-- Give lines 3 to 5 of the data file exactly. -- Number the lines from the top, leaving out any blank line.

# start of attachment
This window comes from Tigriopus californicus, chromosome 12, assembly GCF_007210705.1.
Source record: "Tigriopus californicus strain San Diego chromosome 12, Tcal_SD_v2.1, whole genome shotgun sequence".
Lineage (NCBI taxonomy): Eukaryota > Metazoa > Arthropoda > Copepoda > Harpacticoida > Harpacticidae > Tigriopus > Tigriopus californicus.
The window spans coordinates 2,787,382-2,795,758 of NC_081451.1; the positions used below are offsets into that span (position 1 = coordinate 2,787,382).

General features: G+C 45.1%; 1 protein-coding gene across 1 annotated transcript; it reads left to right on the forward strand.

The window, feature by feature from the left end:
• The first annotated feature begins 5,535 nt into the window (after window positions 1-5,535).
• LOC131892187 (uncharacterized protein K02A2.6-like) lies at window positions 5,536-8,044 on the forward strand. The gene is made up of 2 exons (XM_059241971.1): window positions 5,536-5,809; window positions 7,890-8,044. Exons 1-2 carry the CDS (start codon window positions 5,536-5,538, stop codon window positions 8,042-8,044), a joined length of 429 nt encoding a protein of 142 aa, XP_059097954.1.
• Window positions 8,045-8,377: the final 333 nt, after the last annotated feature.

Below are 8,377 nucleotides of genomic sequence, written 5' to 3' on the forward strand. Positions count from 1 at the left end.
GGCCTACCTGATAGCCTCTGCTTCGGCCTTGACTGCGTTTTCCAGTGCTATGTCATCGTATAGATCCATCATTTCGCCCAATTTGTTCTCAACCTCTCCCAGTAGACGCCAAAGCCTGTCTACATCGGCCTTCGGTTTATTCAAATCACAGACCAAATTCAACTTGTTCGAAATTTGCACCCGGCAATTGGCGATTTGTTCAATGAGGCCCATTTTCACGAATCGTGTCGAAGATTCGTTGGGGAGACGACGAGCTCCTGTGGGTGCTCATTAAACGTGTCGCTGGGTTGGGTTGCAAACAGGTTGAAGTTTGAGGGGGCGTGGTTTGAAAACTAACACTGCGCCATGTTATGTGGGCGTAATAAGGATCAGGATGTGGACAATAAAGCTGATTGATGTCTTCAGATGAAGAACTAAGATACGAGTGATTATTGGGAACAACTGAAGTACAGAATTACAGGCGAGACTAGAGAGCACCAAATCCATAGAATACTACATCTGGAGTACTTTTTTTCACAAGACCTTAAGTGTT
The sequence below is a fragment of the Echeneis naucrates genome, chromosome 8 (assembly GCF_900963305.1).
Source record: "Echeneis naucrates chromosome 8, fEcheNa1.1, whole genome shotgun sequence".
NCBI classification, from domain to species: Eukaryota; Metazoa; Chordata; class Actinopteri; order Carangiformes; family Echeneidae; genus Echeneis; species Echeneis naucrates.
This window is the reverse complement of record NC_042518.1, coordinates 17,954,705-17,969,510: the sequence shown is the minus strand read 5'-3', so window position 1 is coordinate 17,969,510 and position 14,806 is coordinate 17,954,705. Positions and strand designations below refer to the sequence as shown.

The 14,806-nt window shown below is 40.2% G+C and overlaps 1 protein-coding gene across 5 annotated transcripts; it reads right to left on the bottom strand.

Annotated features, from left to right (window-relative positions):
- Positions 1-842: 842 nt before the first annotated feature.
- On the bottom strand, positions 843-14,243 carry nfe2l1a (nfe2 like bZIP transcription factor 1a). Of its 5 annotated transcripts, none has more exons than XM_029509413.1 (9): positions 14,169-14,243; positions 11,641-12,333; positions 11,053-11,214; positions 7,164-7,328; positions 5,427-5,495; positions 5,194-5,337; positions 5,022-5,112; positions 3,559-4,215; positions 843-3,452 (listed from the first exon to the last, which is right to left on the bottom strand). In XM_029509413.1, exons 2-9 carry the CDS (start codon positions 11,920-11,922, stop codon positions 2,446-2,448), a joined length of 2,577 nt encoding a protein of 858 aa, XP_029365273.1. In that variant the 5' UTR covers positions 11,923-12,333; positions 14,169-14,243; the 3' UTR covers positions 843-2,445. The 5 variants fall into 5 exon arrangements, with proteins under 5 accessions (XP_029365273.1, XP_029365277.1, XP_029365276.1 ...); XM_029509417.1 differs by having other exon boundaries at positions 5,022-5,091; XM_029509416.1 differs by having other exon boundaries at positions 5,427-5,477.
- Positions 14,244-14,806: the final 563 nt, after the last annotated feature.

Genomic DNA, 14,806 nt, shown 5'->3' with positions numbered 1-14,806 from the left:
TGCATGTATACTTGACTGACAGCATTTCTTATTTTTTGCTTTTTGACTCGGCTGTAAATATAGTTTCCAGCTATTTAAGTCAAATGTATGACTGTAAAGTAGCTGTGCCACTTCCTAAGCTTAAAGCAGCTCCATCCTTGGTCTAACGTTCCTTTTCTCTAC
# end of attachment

Lineage (NCBI taxonomy): Eukaryota > Metazoa > Arthropoda > Copepoda > Harpacticoida > Harpacticidae > Tigriopus > Tigriopus californicus.
The window spans coordinates 2,787,382-2,795,758 of NC_081451.1; the positions used below are offsets into that span (position 1 = coordinate 2,787,382).

General features: G+C 45.1%; 1 protein-coding gene across 1 annotated transcript; it reads left to right on the forward strand.